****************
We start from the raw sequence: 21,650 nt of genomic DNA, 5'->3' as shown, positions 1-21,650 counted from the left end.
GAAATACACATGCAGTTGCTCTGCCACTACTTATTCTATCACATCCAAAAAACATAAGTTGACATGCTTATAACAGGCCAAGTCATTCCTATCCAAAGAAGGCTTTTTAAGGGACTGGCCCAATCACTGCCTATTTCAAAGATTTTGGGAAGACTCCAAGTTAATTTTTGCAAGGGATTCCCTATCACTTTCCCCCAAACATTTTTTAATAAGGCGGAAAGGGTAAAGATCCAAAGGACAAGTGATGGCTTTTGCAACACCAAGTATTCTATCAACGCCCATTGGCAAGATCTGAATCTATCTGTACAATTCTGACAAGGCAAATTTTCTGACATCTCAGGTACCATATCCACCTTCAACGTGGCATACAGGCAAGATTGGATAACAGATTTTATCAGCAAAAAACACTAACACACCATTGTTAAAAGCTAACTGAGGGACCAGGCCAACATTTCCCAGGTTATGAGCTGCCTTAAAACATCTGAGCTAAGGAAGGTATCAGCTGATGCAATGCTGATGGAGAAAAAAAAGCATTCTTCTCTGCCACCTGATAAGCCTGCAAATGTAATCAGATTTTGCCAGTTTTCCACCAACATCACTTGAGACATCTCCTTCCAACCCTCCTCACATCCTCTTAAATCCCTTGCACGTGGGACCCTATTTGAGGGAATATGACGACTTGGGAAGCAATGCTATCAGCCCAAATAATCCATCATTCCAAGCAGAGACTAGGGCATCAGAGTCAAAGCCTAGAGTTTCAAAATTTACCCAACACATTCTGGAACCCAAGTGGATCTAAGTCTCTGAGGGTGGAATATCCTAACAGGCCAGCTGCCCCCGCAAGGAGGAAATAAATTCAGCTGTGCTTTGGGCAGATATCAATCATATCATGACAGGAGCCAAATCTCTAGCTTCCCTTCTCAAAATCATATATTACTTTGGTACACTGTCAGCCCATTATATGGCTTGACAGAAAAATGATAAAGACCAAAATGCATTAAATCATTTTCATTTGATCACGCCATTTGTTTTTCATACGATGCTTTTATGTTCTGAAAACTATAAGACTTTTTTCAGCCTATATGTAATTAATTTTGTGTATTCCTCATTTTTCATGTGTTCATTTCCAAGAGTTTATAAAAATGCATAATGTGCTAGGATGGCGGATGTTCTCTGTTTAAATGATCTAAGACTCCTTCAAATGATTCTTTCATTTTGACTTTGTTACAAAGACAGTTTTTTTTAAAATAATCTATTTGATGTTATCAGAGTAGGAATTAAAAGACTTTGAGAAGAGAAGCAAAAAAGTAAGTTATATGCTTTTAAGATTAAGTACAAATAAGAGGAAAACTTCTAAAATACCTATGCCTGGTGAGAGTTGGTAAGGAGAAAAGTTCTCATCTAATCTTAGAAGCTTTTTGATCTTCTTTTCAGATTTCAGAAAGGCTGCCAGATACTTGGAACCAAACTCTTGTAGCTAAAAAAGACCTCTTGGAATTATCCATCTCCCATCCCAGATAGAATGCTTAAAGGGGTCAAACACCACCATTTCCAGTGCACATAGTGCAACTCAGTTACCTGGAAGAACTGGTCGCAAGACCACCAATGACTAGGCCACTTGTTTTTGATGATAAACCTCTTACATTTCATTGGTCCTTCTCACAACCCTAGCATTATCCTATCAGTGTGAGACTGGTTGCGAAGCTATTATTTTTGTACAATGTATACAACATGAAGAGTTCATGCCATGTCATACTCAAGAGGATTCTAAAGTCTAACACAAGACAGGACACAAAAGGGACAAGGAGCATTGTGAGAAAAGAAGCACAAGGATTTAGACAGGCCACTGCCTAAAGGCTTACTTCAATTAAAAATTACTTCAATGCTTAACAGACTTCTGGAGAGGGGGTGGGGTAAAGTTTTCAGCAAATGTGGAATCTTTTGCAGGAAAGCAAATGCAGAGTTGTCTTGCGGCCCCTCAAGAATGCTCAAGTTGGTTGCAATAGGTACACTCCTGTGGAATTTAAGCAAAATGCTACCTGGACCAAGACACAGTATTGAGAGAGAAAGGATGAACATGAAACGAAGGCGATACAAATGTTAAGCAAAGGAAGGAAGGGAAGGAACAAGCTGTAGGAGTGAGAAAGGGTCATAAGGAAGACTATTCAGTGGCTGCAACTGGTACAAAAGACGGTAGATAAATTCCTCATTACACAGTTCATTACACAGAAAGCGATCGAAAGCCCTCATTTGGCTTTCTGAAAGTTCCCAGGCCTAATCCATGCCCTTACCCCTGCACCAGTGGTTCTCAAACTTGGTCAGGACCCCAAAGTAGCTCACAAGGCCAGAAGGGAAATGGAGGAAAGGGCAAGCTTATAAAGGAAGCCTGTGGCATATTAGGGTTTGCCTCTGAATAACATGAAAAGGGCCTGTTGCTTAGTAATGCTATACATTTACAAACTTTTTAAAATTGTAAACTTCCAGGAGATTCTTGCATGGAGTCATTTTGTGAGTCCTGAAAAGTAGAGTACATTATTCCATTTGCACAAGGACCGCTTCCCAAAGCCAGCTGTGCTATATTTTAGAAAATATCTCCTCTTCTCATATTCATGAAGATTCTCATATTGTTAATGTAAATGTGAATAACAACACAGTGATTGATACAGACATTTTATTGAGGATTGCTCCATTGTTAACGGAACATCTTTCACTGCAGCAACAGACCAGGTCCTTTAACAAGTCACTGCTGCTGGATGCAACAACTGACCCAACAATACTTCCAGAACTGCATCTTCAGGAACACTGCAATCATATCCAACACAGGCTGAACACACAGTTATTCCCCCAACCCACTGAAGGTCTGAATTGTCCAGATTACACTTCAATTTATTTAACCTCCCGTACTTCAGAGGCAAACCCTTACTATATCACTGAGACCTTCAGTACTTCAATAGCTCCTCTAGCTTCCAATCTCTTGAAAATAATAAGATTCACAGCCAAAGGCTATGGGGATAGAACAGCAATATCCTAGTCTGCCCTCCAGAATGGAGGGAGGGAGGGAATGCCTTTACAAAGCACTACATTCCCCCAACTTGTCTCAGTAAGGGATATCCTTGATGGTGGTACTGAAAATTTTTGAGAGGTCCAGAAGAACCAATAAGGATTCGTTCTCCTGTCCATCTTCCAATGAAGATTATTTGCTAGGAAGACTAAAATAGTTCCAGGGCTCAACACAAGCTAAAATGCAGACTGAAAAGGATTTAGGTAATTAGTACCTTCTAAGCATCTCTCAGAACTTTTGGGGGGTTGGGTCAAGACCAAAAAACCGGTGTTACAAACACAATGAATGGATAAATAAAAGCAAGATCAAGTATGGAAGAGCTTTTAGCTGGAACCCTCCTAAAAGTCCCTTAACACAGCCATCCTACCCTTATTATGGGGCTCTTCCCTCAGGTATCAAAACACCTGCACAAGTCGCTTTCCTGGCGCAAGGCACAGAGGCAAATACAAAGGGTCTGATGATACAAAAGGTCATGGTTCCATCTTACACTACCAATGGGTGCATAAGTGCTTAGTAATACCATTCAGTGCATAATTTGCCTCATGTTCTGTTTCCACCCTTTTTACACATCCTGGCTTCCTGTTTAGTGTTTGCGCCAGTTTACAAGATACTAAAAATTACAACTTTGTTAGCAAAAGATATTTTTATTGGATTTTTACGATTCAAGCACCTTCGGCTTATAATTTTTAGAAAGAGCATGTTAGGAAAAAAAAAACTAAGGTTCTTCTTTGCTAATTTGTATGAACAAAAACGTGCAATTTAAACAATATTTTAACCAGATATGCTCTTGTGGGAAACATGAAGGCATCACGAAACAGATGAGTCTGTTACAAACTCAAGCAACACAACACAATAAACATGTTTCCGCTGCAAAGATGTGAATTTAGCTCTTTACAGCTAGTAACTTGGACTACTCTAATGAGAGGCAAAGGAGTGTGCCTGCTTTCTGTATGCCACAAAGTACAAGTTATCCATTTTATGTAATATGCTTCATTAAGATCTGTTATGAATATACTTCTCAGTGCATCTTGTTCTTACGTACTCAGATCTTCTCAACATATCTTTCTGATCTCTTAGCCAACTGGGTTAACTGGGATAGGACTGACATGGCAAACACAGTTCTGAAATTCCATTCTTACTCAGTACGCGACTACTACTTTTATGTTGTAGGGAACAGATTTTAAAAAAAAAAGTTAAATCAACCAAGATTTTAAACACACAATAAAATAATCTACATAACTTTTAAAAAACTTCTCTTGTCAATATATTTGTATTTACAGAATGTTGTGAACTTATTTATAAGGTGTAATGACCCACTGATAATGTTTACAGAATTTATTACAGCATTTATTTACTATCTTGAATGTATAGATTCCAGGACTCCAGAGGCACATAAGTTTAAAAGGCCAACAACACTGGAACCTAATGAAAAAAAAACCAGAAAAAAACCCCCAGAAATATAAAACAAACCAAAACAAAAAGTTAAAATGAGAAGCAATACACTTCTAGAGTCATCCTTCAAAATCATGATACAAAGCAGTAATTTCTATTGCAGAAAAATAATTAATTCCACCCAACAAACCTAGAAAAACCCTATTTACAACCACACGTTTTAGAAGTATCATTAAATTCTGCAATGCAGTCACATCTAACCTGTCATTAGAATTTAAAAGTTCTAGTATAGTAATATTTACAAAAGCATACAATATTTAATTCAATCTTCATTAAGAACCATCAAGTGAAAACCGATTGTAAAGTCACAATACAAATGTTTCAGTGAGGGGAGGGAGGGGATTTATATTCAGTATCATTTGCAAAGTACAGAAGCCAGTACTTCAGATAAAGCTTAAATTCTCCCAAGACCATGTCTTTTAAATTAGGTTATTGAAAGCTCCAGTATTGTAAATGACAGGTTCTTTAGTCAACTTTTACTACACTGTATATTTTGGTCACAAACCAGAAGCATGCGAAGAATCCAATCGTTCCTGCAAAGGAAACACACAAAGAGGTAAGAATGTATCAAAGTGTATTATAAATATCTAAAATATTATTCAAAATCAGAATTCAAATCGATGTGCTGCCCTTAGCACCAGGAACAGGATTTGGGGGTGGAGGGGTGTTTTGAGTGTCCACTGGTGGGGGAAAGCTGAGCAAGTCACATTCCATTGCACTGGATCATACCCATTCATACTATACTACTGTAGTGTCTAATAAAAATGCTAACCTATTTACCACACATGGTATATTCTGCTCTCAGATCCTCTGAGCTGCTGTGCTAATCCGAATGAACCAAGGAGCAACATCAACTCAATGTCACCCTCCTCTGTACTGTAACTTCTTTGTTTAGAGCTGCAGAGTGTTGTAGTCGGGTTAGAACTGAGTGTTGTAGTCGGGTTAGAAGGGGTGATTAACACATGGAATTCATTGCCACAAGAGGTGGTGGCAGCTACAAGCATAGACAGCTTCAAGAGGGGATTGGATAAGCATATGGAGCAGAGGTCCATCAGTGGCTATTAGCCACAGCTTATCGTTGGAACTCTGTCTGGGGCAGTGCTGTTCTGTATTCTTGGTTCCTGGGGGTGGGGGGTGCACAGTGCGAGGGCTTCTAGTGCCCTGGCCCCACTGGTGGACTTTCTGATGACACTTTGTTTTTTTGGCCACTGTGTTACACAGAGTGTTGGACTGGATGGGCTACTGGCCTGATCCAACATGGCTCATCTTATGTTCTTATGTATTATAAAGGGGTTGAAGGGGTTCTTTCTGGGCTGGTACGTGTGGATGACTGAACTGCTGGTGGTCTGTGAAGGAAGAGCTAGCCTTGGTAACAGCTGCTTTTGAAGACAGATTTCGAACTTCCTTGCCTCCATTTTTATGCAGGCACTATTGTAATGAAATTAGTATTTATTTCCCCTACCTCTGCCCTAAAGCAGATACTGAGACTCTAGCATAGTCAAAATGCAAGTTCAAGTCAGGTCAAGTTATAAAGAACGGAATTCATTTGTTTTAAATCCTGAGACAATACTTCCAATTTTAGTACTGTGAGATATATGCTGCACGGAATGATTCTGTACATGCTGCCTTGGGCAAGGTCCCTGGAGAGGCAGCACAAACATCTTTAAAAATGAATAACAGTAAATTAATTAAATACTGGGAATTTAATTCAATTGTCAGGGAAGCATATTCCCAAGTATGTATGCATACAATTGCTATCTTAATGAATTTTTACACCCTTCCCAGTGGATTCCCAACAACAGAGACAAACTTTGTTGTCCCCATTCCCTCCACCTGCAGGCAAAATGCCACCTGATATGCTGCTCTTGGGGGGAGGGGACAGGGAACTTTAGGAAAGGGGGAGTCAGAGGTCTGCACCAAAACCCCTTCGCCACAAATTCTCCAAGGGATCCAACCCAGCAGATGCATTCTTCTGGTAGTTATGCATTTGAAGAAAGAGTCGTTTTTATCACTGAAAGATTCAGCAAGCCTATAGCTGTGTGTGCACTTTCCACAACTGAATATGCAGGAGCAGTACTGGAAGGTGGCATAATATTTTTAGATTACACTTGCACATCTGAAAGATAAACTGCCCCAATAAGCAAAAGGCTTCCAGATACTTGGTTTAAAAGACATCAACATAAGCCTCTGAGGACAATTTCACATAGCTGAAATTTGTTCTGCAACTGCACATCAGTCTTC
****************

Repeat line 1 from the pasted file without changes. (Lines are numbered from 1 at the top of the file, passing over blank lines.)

We start from the raw sequence: 21,650 nt of genomic DNA, 5'->3' as shown, positions 1-21,650 counted from the left end.